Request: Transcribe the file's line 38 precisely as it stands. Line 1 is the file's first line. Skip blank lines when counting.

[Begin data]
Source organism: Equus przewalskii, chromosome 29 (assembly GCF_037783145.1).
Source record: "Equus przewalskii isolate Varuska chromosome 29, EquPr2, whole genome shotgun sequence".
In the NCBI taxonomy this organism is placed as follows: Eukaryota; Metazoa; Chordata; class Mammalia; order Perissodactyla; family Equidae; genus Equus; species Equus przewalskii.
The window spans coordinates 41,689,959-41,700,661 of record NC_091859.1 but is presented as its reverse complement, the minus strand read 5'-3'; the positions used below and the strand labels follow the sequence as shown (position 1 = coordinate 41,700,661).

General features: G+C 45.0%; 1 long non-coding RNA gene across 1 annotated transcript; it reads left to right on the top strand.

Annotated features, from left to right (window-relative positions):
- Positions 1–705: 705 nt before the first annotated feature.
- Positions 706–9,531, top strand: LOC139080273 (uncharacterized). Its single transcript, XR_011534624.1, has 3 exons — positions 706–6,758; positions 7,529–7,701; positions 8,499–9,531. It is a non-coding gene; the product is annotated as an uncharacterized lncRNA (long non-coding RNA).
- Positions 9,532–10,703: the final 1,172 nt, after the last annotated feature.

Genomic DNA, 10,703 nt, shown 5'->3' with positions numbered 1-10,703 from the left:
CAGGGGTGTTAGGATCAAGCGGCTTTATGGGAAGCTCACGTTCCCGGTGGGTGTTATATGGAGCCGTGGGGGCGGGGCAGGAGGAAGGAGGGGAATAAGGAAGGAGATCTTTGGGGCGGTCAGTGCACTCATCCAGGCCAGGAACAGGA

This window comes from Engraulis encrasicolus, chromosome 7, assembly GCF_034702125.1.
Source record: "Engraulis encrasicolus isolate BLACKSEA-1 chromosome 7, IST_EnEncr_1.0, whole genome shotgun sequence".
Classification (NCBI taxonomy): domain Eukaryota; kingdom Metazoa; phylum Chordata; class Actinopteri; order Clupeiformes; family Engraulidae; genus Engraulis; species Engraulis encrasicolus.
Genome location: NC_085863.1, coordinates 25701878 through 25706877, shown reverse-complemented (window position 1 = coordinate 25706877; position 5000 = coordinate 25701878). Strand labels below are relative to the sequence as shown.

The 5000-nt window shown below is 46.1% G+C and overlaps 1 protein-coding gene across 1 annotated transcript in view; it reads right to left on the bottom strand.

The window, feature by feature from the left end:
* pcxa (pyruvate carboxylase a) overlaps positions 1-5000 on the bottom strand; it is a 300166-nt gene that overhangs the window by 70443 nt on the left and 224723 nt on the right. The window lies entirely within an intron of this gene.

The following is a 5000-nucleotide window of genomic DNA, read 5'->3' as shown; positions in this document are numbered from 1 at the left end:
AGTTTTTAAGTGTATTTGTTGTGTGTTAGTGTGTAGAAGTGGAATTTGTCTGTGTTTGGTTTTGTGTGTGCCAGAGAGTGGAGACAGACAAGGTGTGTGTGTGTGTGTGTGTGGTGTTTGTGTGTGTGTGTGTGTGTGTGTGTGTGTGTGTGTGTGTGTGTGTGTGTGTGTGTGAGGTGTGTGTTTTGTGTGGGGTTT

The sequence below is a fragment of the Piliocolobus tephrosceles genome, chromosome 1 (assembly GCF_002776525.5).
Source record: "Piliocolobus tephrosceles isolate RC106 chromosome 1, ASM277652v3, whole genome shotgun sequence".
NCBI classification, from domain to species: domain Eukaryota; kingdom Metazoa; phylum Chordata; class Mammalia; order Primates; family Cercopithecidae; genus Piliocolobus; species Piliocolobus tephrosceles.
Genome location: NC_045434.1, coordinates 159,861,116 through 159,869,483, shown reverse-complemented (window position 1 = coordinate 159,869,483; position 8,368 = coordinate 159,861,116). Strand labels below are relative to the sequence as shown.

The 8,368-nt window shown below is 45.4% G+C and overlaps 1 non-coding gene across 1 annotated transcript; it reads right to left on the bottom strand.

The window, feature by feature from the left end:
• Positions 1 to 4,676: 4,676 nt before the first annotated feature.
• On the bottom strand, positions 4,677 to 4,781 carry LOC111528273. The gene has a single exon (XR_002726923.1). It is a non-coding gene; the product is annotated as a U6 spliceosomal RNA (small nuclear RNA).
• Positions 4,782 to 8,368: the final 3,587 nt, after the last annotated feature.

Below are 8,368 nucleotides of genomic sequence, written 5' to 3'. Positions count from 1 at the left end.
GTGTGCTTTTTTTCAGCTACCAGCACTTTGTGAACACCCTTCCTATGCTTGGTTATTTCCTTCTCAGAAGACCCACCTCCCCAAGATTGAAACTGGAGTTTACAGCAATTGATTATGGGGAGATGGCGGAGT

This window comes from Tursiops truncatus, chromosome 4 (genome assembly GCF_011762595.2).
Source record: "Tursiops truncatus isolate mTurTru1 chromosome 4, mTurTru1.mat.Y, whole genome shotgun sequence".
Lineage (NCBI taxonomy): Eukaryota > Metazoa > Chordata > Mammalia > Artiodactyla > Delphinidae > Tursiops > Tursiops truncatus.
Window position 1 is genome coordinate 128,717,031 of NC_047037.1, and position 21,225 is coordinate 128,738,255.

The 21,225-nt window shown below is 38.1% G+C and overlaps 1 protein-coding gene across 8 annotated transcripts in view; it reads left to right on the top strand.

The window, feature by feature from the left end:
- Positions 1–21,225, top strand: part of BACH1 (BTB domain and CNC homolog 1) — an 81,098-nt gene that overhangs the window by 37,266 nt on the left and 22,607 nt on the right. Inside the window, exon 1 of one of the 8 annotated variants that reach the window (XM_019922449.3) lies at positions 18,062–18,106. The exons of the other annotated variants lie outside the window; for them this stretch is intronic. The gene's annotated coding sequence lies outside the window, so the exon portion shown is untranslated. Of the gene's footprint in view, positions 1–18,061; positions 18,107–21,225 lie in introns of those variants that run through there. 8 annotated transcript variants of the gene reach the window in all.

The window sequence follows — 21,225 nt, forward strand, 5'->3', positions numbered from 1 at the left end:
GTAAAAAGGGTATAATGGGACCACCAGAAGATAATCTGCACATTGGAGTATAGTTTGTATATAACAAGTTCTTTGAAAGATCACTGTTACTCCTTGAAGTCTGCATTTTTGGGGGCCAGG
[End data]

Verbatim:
- Positions 1–21,225, top strand: part of BACH1 (BTB domain and CNC homolog 1) — an 81,098-nt gene that overhangs the window by 37,266 nt on the left and 22,607 nt on the right. Inside the window, exon 1 of one of the 8 annotated variants that reach the window (XM_019922449.3) lies at positions 18,062–18,106. The exons of the other annotated variants lie outside the window; for them this stretch is intronic. The gene's annotated coding sequence lies outside the window, so the exon portion shown is untranslated. Of the gene's footprint in view, positions 1–18,061; positions 18,107–21,225 lie in introns of those variants that run through there. 8 annotated transcript variants of the gene reach the window in all.